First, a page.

Here we show a large effect of strain on solution-processed single-crystal organic transistors on flexible substrates. Under homogeneous strain up to 3%, induced by bending the flexible substrates, the field-effect mobility increases significantly from 9.7 to 16.5 cm2 V−1 s−1. Contrary to expectations, the large increase of mobility cannot be explained by static compression of the crystal lattice. Therefore, we investigate the influence of molecular vibrations on charge transport. Density functional theory (DFT) calculations and temperature-dependent measurements support the hypothesis that the suppression of molecular fluctuations is a major mechanism behind the large mobility increase.

Results and discussion

Device properties without strain

To investigate the effect of strain on charge transport in organic single-crystal semiconductors, a solution crystallized thin film of 3,11-didecyldinaphto[2,3-d:2′,3′-d′]benzo[1,2-b:4,5-b′]dithiophene (C10-DNBDT-NW) was used (Fig. 1a) to fabricate field-effect transistors (Fig. 1b)24. Single-crystal C10-DNBDT-NW exhibits a very high hole mobility of up to 16 cm2 V−1 s−1. Hall effect measurements indicate that holes in C10-DNBDT-NW are delocalized over many molecules24. Moreover, due to the alkyl side-chains, C10-DNBDT-NW is solution processable. To obtain large-area single-crystal thin films, we used the edge casting method19,22. The crystal was grown parallel to the channel, so that the c-axis is the transport axis (Fig. 2a)24. We confirmed that the channel consists of a single crystal devoid of grain boundaries using a polarized optical microscope. The transfer and output curves of device A before applying strain are shown in Fig. 1c,d. Neither the output nor the transfer curves show any injection limitations. Four-terminal measurements confirmed the contact resistance to be negligible. To induce strain, the organic field-effect transistor (OFET) was bent using a self-developed set-up (Fig. 2a, Supplementary Figs 1 and 2). When a flexible substrate is bent, its inner surface is compressed while its outer surface is stretched. Inside the substrate exists a neutral layer, which is neither stretched nor compressed. The surface strain ɛ was calculated using the following equations25,26:

Figure 1: Experimental set-up.

(a) Molecular structure of C10-DNBDT-NW. (b) Schematic of the bottom-gate top-contact organic field-effect transistor structure with the voltage probes for the four-terminal measurement. (c,d) Transfer and output curves for device A before applying strain.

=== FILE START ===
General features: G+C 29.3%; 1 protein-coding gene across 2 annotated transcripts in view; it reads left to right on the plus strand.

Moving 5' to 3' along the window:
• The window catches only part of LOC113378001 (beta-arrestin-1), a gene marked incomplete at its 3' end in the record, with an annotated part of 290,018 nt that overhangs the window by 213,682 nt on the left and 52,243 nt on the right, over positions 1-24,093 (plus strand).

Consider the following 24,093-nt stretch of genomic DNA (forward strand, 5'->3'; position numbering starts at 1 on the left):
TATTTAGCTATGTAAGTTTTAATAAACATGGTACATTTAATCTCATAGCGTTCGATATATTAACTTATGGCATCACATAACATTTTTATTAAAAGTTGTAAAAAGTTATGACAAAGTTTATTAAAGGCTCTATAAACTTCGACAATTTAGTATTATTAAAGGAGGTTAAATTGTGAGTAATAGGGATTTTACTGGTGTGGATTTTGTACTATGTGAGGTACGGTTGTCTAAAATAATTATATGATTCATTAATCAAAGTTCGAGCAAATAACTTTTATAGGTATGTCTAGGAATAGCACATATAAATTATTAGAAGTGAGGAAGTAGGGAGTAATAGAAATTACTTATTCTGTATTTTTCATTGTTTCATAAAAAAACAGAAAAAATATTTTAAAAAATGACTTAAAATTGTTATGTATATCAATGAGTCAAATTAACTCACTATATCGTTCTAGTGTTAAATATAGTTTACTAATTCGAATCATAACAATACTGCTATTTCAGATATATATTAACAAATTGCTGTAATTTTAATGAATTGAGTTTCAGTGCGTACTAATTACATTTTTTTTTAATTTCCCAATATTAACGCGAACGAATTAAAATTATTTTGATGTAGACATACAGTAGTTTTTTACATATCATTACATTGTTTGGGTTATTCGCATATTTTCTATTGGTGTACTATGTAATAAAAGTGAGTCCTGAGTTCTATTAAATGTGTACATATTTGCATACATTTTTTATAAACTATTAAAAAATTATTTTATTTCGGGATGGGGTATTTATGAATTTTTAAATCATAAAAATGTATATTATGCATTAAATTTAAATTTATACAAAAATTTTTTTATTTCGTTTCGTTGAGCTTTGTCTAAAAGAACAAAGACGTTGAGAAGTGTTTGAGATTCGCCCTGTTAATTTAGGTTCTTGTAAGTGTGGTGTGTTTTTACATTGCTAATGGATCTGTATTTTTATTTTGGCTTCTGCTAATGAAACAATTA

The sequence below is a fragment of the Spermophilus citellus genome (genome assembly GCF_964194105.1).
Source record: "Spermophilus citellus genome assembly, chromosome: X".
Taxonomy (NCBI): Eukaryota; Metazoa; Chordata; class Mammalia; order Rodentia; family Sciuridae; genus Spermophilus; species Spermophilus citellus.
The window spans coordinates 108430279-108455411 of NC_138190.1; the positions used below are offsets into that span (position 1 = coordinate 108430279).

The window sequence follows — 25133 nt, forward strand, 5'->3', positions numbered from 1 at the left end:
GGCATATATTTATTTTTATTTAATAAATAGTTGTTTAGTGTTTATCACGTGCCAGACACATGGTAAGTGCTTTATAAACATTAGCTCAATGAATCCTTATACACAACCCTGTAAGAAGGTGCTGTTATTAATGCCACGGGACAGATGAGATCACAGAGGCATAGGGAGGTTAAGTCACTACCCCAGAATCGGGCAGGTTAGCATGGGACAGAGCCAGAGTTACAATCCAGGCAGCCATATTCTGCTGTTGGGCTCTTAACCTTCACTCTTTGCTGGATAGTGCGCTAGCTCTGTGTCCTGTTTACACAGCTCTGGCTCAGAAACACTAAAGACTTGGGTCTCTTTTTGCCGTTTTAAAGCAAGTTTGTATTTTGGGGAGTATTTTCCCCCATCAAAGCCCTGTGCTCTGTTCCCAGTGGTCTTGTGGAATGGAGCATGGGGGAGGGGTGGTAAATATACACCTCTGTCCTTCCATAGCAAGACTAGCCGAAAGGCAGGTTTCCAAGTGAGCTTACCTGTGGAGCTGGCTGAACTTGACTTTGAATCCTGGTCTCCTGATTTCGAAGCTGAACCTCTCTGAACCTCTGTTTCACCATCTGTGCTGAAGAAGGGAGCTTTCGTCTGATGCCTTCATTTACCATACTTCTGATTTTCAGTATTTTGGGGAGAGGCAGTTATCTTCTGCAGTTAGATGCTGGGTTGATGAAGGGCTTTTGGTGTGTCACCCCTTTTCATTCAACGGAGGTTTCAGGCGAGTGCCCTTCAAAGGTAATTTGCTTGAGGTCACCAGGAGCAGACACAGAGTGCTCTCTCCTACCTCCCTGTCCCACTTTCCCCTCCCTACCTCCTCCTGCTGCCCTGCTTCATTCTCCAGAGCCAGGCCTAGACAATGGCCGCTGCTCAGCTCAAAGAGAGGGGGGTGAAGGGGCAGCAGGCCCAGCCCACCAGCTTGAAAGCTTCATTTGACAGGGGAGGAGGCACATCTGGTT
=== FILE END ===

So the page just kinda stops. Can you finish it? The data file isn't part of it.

Figure 2: Evolution of charge transport while bending the substrate.

(a) Schematics on how uniaxial strain was applied. (b) Evolution of the four-terminal conductivity under compressive strain for device A. The inclined arrows show the voltage sweep direction. (c) Evolution of the mobility under compressive strain. The average four-terminal mobility during the two compression cycles is shown for device A and the saturation mobility during the first compression for devices B and C. The horizontal error bars indicate the uncertainty of the applied strain deriving from the reading uncertainty of 0.1 mm of the compression distance dL when the bending set-up is used, and the vertical error bars for device A represent the s.d. of the mobility during the two compression cycles.

where R is the curvature radius, L is the substrate length, dL is the compression distance with L−dL being the horizontal distance from one side to the other after bending and hs is the substrate thickness. The surface strain of the single-layer substrates was confirmed to follow these equations27. Since we employ a multilayer structure using materials with a wide range of elastic moduli, it is not a priori clear if the above equations are applicable. A more involved assessment of the position of the neutral layer28 shows a small shift of the neutral layer due to the additional gold and insulator of 0.5 μm at most, which is negligible compared with the overall thickness of the substrate (188 μm). This result shows that devices considered here can be approximated by a single-layer structure, whose thickness is given by the thickness of the substrate hs (Fig. 1b). We also confirmed that the strain calculated by the equations is consistent with the strain measured by X-ray diffraction (XRD) as discussed later. We bent the substrate in such a way that the semiconductor film is compressed along the channel direction. Assuming that a single crystal of C10-DNBDT-NW has an elastic modulus similar to other organic semiconductors of 15 GPa29,30, the equivalent pressure induced was slightly <0.5 GPa with a strain of 3%, which is comparable to what is achieved in high-pressure cells14,15.